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Balance Sheet Exchange Rate Exposure, Investment and Firm Value : Evidence from Turkish Firms


  • Halit Gonenc
  • Goknur Z. Buyukkara
  • Onur Koyuncu


This paper provides evidence for the effects of a combination of balance sheet exchange rate exposure and real exchange rate movements on investment. In highly inflationary developing economies like Turkey, firms use the foreign curency denominated assets and debts to defend themselves against inflationary effects and try to benefit from open positions when the currency is undervalued or overvalued. With measuring balance sheet foreign currency exposures for Turkish Industrial firms in the period of 2000-2003, we show that the degree of exchange rate exposure is correlated with financial positions of the firms, but not with the size and affiliation with either holdings or banks. Based on the evidence that firms value and investment are endogenous, we find that the firms with negative (positive) balance sheet exchange rate exposure decrease their investment by the depreciation (appreciation) of the value of TL. In addition, we show that there is a positive association of expansion in investment with the firm value.

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  • Halit Gonenc & Goknur Z. Buyukkara & Onur Koyuncu, 2003. "Balance Sheet Exchange Rate Exposure, Investment and Firm Value : Evidence from Turkish Firms," Central Bank Review, Research and Monetary Policy Department, Central Bank of the Republic of Turkey, vol. 3(2), pages 1-25.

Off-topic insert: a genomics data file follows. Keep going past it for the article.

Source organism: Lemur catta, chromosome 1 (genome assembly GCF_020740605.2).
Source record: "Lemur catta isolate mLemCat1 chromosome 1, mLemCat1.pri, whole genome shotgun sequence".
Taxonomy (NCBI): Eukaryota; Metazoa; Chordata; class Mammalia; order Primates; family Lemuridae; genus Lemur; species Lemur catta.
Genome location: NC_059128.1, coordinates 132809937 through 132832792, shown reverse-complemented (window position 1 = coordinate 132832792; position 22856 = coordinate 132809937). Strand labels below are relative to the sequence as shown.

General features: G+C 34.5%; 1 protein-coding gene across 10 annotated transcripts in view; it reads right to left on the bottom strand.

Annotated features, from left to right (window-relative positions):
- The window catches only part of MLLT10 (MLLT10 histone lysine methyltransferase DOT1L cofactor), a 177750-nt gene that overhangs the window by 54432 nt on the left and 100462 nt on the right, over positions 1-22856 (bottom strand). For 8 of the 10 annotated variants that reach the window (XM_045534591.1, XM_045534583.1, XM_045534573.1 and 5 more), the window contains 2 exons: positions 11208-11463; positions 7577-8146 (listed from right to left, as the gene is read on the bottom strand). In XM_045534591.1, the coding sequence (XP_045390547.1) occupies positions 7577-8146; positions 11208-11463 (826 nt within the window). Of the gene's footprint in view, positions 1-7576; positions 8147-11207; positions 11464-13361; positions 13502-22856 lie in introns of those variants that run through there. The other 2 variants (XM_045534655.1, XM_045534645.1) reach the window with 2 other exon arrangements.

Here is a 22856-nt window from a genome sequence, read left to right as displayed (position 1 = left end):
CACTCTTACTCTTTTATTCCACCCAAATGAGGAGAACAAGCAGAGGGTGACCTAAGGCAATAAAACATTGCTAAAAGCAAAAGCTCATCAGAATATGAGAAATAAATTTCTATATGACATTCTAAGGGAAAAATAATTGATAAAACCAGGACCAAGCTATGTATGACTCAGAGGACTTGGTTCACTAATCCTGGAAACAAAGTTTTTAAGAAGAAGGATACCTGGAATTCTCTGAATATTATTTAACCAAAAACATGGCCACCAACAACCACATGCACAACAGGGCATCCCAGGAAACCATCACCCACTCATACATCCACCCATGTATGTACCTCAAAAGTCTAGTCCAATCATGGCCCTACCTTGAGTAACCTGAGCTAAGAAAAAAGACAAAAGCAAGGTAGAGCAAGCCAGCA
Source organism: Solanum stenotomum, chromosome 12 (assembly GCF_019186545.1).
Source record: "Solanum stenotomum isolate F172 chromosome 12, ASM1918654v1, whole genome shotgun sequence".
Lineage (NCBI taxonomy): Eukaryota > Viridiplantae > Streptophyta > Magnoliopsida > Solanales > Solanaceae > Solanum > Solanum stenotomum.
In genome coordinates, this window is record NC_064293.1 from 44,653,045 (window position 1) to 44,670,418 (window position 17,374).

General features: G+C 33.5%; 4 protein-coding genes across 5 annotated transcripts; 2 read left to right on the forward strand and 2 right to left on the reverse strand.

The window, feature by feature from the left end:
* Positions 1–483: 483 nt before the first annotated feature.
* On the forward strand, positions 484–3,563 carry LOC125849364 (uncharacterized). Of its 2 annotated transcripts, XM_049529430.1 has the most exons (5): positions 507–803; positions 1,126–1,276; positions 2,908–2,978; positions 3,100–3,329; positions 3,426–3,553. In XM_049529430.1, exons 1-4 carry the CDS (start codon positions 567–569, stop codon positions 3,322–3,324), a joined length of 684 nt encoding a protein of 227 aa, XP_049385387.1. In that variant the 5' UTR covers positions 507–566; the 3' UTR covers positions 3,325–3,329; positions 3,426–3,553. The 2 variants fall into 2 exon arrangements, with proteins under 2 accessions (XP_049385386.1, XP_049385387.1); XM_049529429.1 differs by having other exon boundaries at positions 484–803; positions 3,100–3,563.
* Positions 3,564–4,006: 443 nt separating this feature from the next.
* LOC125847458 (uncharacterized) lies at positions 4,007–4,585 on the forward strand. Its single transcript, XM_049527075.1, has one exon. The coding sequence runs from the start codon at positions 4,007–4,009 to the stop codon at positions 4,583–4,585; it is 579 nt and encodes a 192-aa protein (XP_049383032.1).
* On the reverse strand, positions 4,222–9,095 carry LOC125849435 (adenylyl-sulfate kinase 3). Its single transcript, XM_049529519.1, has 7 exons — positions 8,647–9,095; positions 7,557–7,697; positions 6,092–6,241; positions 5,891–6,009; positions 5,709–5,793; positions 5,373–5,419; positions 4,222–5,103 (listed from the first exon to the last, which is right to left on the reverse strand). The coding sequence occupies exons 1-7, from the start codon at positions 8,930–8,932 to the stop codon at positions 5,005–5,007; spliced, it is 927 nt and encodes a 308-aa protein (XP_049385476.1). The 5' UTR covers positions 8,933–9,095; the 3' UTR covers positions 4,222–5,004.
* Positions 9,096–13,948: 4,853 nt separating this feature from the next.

• Handle: RePEc:tcb:cebare:v:3:y:2003:i:2:p:1-25

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    References listed on IDEAS

    1. Mervyn A. King, 1999. "Challenges for monetary policy : new and old," Proceedings - Economic Policy Symposium - Jackson Hole, Federal Reserve Bank of Kansas City, pages 11-57.
    2. Rich, Georg, 2000. "Monetary Policy without Central Bank Money: A Swiss Perspective," International Finance, Wiley Blackwell, vol. 3(3), pages 439-469, November.
    3. Woodford, Michael, 2000. "Monetary Policy in a World without Money," International Finance, Wiley Blackwell, vol. 3(2), pages 229-260, July.
    4. Barbara A. Good, 1998. "Private money: everything old is new again," Economic Commentary, Federal Reserve Bank of Cleveland, issue Apr.
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    More about this item


    Balance Sheet Exposure; Foreign Exchange Risk; Investment; Firm Value; Emerging Markets;

    JEL classification:

    • F31 - International Economics - - International Finance - - - Foreign Exchange
    • G15 - Financial Economics - - General Financial Markets - - - International Financial Markets
    • G31 - Financial Economics - - Corporate Finance and Governance - - - Capital Budgeting; Fixed Investment and Inventory Studies


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